Service members, from United States Forces Korea units, sat in the cushioned seats of chartered buses. They gazed through the bus windows and watched the rolling green rice paddies lining the paved roads. Bright sun rays cascaded over the glistening water that peaked through the rows of planted rice. This was the view that greeted service members as they rolled into the beginning of a three-day cultural tour throughout southern Korea.
The tour, hosted by the Ministry of National Defense, July 10-12, took attendees throughout different locations in South Korea with the goal of enhancing cultural awareness for service members stationed in Korea. The MND has been hosting this annual tour since 1972.
"Although there are many tourist destinations and places to visit in Korea,
understanding the culture, history and traditions helps provide unique
experiences, and helps raise awareness and appreciation of the Korean culture and the Korean rural areas," said Youn Jong-Min, assistant manager from Urban-Rural Linkage Support Department, Rural Community Resources Development Institute.
More than 45 service members learned about Korean culture by traveling
through various parts of the peninsula to support of the ROK-U.S. alliance.
"You definitely get to meet different kinds of people than you would in the city," said Airman 1st Class Daniela Khikevich, a vehicle maintainer, who is new to the peninsula, from 51st Logistic Readiness Squadron, Osan Air Base, South Korea.
"It's a completely different culture."
They visited locations from villages dating back from the Choson Dynasty,
villages by the East China Sea and even a German-influenced village.
"It's unlike anything you're going to get exploring by yourself," said Khikevich.
"This experience would be hard to discover on your own and it will be unlikely for you to stumble upon it when you're wandering around the community outside of military bases."
Charter buses transported visitors to Gaesil Village, Namhae Dumo Village,
Deutschen Park, Namhae Haebari Village and Imsil Cheese Village.
"I get to see the different layouts, the traditional style houses, the different kinds of food that you eat that's less westernized and less Americanized," said Khikevich.
Participants sampled traditional Korean meals ranging from fried fish known as saengseon twigim, ginseng flavored chicken, known as samgyetang, pork cutlet known as dongas, barbequed pork, known as samgyeopsal, and sliced pork, known as sooyook. These meals were often paired with side dishes, known as banchan, which include spicy fermented vegetables, known as kimchi, white rice and an anchovy-based soup.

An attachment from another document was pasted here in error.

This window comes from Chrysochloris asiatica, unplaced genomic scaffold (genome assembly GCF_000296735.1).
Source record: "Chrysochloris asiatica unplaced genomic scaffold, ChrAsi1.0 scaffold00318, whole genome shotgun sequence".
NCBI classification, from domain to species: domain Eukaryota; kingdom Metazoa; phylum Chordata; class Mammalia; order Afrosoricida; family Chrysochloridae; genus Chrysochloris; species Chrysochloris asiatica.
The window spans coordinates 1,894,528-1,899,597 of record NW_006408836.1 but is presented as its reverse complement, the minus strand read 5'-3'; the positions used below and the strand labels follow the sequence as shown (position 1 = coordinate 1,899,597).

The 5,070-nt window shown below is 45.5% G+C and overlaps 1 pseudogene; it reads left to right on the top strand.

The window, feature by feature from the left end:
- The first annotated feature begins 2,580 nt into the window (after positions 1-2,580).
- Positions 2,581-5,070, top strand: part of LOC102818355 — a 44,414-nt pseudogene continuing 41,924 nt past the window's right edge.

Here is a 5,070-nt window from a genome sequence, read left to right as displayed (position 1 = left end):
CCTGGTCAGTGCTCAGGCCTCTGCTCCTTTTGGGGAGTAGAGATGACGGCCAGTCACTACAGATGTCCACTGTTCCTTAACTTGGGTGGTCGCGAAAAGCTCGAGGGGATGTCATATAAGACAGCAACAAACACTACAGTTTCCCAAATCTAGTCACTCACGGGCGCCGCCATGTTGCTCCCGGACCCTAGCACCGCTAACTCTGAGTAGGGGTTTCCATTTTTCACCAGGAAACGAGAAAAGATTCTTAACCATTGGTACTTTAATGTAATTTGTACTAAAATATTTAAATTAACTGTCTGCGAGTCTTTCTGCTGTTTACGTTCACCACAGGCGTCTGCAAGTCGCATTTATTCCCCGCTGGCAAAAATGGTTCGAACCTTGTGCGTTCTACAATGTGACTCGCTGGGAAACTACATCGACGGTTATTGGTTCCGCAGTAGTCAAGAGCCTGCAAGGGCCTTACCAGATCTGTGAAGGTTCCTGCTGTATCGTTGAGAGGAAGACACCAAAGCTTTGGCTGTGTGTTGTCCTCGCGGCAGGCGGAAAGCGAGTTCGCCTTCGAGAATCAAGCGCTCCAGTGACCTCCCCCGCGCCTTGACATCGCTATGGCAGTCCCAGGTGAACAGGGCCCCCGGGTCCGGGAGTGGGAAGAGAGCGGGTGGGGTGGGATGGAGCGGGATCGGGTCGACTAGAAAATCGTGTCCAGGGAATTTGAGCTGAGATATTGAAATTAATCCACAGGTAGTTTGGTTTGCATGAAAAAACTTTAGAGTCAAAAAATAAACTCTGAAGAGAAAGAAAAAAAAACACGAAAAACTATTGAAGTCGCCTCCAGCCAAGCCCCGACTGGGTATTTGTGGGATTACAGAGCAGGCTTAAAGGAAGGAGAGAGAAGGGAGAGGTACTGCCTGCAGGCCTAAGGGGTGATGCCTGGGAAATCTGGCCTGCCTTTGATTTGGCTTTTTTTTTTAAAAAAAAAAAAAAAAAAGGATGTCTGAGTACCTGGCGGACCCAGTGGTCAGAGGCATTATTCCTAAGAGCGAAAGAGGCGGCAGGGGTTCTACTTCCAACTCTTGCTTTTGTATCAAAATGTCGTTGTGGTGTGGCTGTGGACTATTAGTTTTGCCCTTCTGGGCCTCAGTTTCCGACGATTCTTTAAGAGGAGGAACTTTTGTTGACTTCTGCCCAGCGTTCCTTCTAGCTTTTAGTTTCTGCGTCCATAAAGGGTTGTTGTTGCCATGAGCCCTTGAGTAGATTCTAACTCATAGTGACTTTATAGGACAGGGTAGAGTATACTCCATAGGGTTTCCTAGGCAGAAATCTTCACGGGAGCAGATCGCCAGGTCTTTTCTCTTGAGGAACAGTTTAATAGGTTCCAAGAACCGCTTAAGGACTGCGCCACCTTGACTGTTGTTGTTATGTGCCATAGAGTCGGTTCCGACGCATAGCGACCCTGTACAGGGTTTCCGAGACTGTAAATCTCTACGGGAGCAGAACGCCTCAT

After mealtimes, service members learned the process of proper Korean kitchen etiquette by separating their food waste, utensils, plates and trash at designated bins in the restaurant.
"I think experiencing the rural areas in Korea where the Korean culture and traditional lifestyles are best preserved helps service members become more comfortable with living in Korea," said Youn.
At night, service members stayed in Korean family-owned homes provided by the local villagers and were given the opportunity to experience the traditional Korean lifestyle. They slept on hardwood floors on a thin mattress pad, known as a yo.
"Through various experiences and exchanges with people in rural areas, we are able to be more familiarized with Korea," said Youn.
Service members experienced activities provided by the villages such as learning how to make yogurt, sampling a citron drink, riding in kayaks and banana boats, hiking through gardens filled with animal-shaped bushes and releasing paper lanterns into the sky with written wishes on them.
"My experience has overall been really positive and enlightening," said Khikevich.
"I would say that it's meant more for people who are open-minded and open to learning the culture, people who want to learn about our host nation and experience it from another perspective."